On Authenticity, Part One

No thank you, you don’t look like
you believed me the first time.

One of the less fortunate aspects of this modern world is it’s overwhelming reliance on sarcasm and irony.  Much like the Red Pill itself, once you notice the pervasive use of sarcasm in modern conversation, you can’t NOT notice that it is everywhere.  As a dullard, the source, reason, and rhyme behind the modern tendency to lean heavily on sarcasm is beyond my ken and analysis.  What is clear, even to a dullard like me, is that most of the men most deserving of respect tended to use sarcasm sparingly.  They spoken plainly and meant what they said. 

For men like Cincinnatus, George Washington, and H.L. Mencken, sarcasm was a spice best used carefully and in moderation.  Compare to today’s constant conversation as typified in places like Facebook, Twitter, and what the kids call IRL.  You can’t swing a birthday cat gif without stumbling across a clever sarcastic bit like this one.
The genesis of my own feelings on this matter started when working a stint in San Francisco where a co-worker recommended checking out a long-running stage musical called, “Beach Blanket Babylon”.  My response was as follows:

No, because it sounds pretty gay.  And I don’t mean that in the pejorative sense, just in the descriptive sense.  The radio ad sounds extremely campy and tongue in cheek, as though the producers, stars, and everyone involved lacks enough faith in what they are doing to simply present it for what it is.

That’s a problem for me.  I like stage musicals.  For their own sake.  Not because they are silly and work despite the goofy conventions like people breaking into song and dance at the drop of a hat.  I like them because when done well, the conventions fade and allow the story and the art to take center stage.  People who produce campy musicals lack the elegance necessary to pull off that trick and use camp to disguise their incompetence.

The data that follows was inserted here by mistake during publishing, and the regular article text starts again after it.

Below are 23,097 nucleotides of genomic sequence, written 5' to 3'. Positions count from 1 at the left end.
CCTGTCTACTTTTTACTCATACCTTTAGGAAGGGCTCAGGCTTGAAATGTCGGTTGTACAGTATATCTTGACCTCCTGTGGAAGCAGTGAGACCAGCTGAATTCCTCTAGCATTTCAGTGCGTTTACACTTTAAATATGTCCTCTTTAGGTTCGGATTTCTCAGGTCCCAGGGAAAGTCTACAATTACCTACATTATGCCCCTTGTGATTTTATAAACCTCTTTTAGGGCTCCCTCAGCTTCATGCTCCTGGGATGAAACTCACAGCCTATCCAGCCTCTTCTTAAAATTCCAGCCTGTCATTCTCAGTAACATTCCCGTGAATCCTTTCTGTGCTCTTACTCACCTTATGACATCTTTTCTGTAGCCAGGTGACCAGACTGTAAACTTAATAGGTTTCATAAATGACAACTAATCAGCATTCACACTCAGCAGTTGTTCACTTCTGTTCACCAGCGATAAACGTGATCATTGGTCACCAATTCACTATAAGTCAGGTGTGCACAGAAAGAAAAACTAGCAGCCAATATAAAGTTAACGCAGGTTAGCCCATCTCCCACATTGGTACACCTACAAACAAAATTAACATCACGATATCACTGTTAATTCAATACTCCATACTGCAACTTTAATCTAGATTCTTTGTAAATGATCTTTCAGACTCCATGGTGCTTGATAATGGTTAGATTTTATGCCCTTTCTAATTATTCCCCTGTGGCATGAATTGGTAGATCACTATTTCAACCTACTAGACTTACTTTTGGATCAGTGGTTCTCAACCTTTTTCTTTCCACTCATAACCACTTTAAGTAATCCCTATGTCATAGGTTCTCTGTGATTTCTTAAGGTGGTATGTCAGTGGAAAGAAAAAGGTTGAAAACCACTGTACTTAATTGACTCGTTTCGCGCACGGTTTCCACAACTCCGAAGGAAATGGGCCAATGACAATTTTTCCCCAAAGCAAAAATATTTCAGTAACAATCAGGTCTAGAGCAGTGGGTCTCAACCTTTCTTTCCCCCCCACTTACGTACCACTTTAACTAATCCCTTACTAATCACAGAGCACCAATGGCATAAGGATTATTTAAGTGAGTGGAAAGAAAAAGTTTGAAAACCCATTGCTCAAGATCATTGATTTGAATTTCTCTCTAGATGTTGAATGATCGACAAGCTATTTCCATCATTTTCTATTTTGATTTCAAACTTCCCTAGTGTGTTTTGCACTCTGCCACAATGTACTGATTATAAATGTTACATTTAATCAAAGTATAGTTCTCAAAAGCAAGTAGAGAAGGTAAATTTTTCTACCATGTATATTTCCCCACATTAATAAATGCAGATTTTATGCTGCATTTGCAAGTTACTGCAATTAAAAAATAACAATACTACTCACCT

An odd speech to give a co-worker on the way to lunch, but he was warned before I launched into it.  Hopefully it was presented with enough charm and humor that he didn’t think it too terribly strange.

Lately, it seems like more and more people are using sarcasm as a way of avoiding making an actual argument.  To borrow a demonstration from Maddox, this short video on the use of the word, “Really,” as a shortcut to dismissive discourse is illuminating.

Preach it, Brother Maddox.

As a guy whose mid-life crisis seems to be one focused on making himself a better man physically, mentally, and emotionally, this one is a no brainer.  Stand tall, be yourself, and be more forthright.  It’s right there in the Scout’s Code for a reason, after all.

Turns out it is a lot harder to break the habit than expected. 

It’s very easy to just parrot back or rephrase a stupid argument and follow up with a figurative or literal, “Really?”  At first, you catch yourself mid-phrase, stop, and recalibrate.  After a while your brain stalls out before you shoot off your damn fool mouth, and that’s an interesting feeling.  To think, “This is my first instinct, but let’s see if we can turn that around and do it without the snark.”  It puts your arguments on much more solid ground, and leaves no doubt about where you stand.

Not a bad feeling.

About Jon Mollison

Jon Mollison was weaned at the literary knee of Tolkein, Howard, Moore, and Burroughs. He spent decades wandering in the wilderness of modern genre fiction, wondering when the magic and wonder went out of the world of dragons and space ships. In his darkest hour, he encountered a wise man who handed him the open secrets to crafting works that emulate the stories of the great authors who built the genre. They are easily summarized in but two words: Regress Harder. Now one of the twelve champions of the Pulp Revolution, his self-published works represent a more direct lineage to the tales of action, mystery, romance, virtue, and pure unalloyed adventure than the bland imitations churned out by New York City publishing houses in recent decades.
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